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Increase in Safety Should Follow Increase in Cyclists

October 06, 2008 By Conrad deFiebre, Transportation Fellow
To "promote and increase bicycling as an energy-efficient, nonpolluting and healthful transportation alternative" has been statutory policy of the state of Minnesota for more than 30 years.

So it's especially troubling to count the deaths of four bicyclists in collisions with motor vehicles in the Twin Cities area over just the past three weeks. Two of them were the victims of hit-and-run drivers whom police are still seeking.

These fatalities brought to nine the number of Minnesotans killed on bicycles this year, more than double the toll of four in 2007 and slightly more than the 10-year average of eight. This of course, pales in comparison with the hundreds of motorists killed on Minnesota roads each year. But it may be a grim reminder that pedal power is taking its place as a mainstream transportation option in our state.

A 2005 U.S. Census survey found that Minneapolis was second only to Portland, Ore., among U.S. cities in the percentage of workers commuting by bicycle - 2.4 percent. In 2003, more than 2,300 bicyclists were counted both entering and leaving downtown Minneapolis during a 12-hour weekday. The 2000 Census found that 7.7 percent of Minnesota households had no motor vehicle.

Now, at a time of shaky economic underpinnings and gasoline prices far above historic averages, it's more than likely that bicycling to work, play or shopping is even more prevalent. And the trend will probably have to accelerate if Minnesota is to attain its 2007 statutory goal of a 50 percent reduction in greenhouse gas emissions by 2050.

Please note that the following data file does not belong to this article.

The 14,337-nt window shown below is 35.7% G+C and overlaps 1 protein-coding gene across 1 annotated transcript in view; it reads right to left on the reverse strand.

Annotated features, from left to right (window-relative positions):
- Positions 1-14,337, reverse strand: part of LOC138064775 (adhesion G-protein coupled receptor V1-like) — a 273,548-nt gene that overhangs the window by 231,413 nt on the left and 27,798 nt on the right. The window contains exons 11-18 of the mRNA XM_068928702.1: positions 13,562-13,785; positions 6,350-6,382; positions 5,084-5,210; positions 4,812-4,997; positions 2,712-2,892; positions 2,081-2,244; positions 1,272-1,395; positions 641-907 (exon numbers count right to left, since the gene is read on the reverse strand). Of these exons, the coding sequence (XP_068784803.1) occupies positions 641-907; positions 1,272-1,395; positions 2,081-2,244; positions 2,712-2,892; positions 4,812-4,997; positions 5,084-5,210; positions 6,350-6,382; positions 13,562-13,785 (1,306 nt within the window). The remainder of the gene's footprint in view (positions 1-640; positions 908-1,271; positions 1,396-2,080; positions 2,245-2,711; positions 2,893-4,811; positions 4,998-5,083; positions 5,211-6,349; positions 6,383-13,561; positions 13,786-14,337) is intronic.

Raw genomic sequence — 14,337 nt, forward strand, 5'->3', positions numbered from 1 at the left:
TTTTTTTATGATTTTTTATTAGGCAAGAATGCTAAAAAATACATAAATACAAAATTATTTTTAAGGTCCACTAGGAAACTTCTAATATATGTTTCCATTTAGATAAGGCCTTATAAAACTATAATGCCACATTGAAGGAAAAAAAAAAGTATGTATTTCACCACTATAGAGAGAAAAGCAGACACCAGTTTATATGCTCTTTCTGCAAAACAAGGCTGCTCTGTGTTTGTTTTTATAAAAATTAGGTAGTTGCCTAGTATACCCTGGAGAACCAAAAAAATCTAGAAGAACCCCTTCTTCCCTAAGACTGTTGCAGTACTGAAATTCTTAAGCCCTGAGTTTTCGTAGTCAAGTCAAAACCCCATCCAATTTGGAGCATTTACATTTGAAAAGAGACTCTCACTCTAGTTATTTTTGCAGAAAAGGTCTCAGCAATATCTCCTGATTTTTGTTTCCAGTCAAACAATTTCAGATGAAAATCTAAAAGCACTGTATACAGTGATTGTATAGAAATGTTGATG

That means it's important for both bicyclists and motorists to put new emphasis on safety if Minnesota is to avoid a tragic continuing spike in bicycle deaths. Public authorities are doing their part, making bicycle-safe infrastructure improvements such as Minneapolis' pioneering left-side bike lanes on one-way streets downtown (which improve bikers' visibility to drivers and reduce car-door crashes and traffic conflicts with parked delivery trucks).

Drivers need to start seeing bicycles and give them the three-foot minimum clearance required by law when passing. And when accidents happen - 1,020 by official count in Minnesota last year, involving 979 injuries - drivers should stay at the scene. This year alone, Minneapolis police have recorded 47 car-bike hit-and-runs.

Bikers need to obey the rules of the road, which apply to them just as to motorists. They should wear helmets, which greatly reduce the risk of death or life-altering injury in a crash. They should make sure brakes, lights and wheels are in good working order before hopping on the saddle.

Bicyclists have a right to our streets and roads. They pay an equal portion with motorists of property taxes that fund local thoroughfares, which is where most cycling occurs. And because bicycles take less space on the road than cars, cause less wear-and-tear on pavement and impose relatively small external costs, cyclists tend to pay more than their fair share of roadway costs.

Bikes will play an increasingly important role in a 21st century transportation system.  Let's encourage cycling and ensure it's safe and easy.

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